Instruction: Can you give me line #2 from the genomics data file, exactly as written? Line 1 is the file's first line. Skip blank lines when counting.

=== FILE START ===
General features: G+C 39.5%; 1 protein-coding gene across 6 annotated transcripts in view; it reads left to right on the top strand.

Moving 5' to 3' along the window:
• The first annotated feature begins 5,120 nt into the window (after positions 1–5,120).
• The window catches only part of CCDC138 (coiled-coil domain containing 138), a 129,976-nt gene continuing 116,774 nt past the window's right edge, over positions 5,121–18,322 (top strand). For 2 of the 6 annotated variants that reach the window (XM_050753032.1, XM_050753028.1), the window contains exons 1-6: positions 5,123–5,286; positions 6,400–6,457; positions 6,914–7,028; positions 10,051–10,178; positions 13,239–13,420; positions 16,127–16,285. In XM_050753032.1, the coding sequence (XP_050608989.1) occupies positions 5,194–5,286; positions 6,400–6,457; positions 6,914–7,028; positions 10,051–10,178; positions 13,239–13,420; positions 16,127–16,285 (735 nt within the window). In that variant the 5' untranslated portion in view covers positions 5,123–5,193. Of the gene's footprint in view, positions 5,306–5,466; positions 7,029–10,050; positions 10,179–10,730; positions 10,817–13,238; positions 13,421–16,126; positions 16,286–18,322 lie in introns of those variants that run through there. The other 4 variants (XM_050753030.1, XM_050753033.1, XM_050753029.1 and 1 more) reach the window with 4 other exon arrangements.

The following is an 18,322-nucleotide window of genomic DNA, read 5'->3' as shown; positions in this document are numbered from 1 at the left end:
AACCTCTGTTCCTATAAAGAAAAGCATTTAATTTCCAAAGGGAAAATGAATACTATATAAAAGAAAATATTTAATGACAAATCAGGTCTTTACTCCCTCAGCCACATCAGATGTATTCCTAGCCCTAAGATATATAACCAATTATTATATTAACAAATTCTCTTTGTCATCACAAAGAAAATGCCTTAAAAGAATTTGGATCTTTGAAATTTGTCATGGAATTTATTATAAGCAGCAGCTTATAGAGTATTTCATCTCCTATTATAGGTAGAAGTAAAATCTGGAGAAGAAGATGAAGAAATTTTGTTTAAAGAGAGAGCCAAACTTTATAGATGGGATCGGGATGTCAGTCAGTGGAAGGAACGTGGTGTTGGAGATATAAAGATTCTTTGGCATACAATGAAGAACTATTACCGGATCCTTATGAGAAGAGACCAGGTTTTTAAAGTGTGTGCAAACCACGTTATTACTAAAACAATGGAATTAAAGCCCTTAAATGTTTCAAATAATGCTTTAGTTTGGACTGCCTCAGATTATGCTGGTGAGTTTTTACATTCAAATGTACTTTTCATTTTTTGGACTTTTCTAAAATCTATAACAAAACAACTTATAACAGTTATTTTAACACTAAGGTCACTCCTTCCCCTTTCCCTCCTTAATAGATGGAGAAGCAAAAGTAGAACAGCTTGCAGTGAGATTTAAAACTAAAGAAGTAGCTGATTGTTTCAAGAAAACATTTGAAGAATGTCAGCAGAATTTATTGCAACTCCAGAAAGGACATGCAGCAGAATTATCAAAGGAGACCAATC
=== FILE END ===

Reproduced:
Moving 5' to 3' along the window: